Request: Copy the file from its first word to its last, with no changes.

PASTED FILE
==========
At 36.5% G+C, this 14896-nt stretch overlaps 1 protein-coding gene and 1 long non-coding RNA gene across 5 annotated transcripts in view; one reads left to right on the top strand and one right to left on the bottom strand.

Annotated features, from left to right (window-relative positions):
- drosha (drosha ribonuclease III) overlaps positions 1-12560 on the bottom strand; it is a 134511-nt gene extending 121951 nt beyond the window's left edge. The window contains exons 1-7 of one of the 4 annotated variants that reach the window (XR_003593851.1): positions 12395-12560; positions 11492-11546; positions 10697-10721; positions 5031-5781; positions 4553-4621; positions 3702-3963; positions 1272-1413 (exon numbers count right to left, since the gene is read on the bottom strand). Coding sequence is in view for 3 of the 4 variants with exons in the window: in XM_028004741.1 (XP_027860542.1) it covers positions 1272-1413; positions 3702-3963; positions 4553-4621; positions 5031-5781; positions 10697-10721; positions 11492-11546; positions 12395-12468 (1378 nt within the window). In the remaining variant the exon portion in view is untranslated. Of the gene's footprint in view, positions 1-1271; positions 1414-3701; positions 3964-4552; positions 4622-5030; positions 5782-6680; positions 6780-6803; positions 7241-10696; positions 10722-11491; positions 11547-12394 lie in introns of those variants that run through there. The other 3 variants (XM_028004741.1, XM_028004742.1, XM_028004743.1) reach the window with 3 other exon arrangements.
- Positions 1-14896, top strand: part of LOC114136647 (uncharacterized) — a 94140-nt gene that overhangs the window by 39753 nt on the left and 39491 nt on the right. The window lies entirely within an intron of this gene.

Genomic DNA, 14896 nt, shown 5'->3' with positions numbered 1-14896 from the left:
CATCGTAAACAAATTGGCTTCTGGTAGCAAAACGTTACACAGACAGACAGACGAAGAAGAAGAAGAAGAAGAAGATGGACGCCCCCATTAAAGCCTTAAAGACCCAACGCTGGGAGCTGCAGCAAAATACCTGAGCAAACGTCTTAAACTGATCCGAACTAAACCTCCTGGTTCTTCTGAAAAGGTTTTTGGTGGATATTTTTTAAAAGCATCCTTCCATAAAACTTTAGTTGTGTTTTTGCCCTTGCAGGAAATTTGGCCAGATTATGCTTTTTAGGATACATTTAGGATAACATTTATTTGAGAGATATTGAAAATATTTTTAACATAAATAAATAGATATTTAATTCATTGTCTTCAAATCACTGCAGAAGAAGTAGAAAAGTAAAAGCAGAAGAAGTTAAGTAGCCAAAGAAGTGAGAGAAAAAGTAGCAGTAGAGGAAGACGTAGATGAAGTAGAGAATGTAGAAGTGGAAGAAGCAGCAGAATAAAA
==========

At 36.5% G+C, this 14896-nt stretch overlaps 1 protein-coding gene and 1 long non-coding RNA gene across 5 annotated transcripts in view; one reads left to right on the top strand and one right to left on the bottom strand.

Annotated features, from left to right (window-relative positions):
- drosha (drosha ribonuclease III) overlaps positions 1-12560 on the bottom strand; it is a 134511-nt gene extending 121951 nt beyond the window's left edge. The window contains exons 1-7 of one of the 4 annotated variants that reach the window (XR_003593851.1): positions 12395-12560; positions 11492-11546; positions 10697-10721; positions 5031-5781; positions 4553-4621; positions 3702-3963; positions 1272-1413 (exon numbers count right to left, since the gene is read on the bottom strand). Coding sequence is in view for 3 of the 4 variants with exons in the window: in XM_028004741.1 (XP_027860542.1) it covers positions 1272-1413; positions 3702-3963; positions 4553-4621; positions 5031-5781; positions 10697-10721; positions 11492-11546; positions 12395-12468 (1378 nt within the window). In the remaining variant the exon portion in view is untranslated. Of the gene's footprint in view, positions 1-1271; positions 1414-3701; positions 3964-4552; positions 4622-5030; positions 5782-6680; positions 6780-6803; positions 7241-10696; positions 10722-11491; positions 11547-12394 lie in introns of those variants that run through there. The other 3 variants (XM_028004741.1, XM_028004742.1, XM_028004743.1) reach the window with 3 other exon arrangements.
- Positions 1-14896, top strand: part of LOC114136647 (uncharacterized) — a 94140-nt gene that overhangs the window by 39753 nt on the left and 39491 nt on the right. The window lies entirely within an intron of this gene.

Genomic DNA, 14896 nt, shown 5'->3' with positions numbered 1-14896 from the left:
CATCGTAAACAAATTGGCTTCTGGTAGCAAAACGTTACACAGACAGACAGACGAAGAAGAAGAAGAAGAAGAAGATGGACGCCCCCATTAAAGCCTTAAAGACCCAACGCTGGGAGCTGCAGCAAAATACCTGAGCAAACGTCTTAAACTGATCCGAACTAAACCTCCTGGTTCTTCTGAAAAGGTTTTTGGTGGATATTTTTTAAAAGCATCCTTCCATAAAACTTTAGTTGTGTTTTTGCCCTTGCAGGAAATTTGGCCAGATTATGCTTTTTAGGATACATTTAGGATAACATTTATTTGAGAGATATTGAAAATATTTTTAACATAAATAAATAGATATTTAATTCATTGTCTTCAAATCACTGCAGAAGAAGTAGAAAAGTAAAAGCAGAAGAAGTTAAGTAGCCAAAGAAGTGAGAGAAAAAGTAGCAGTAGAGGAAGACGTAGATGAAGTAGAGAATGTAGAAGTGGAAGAAGCAGCAGAATAAAA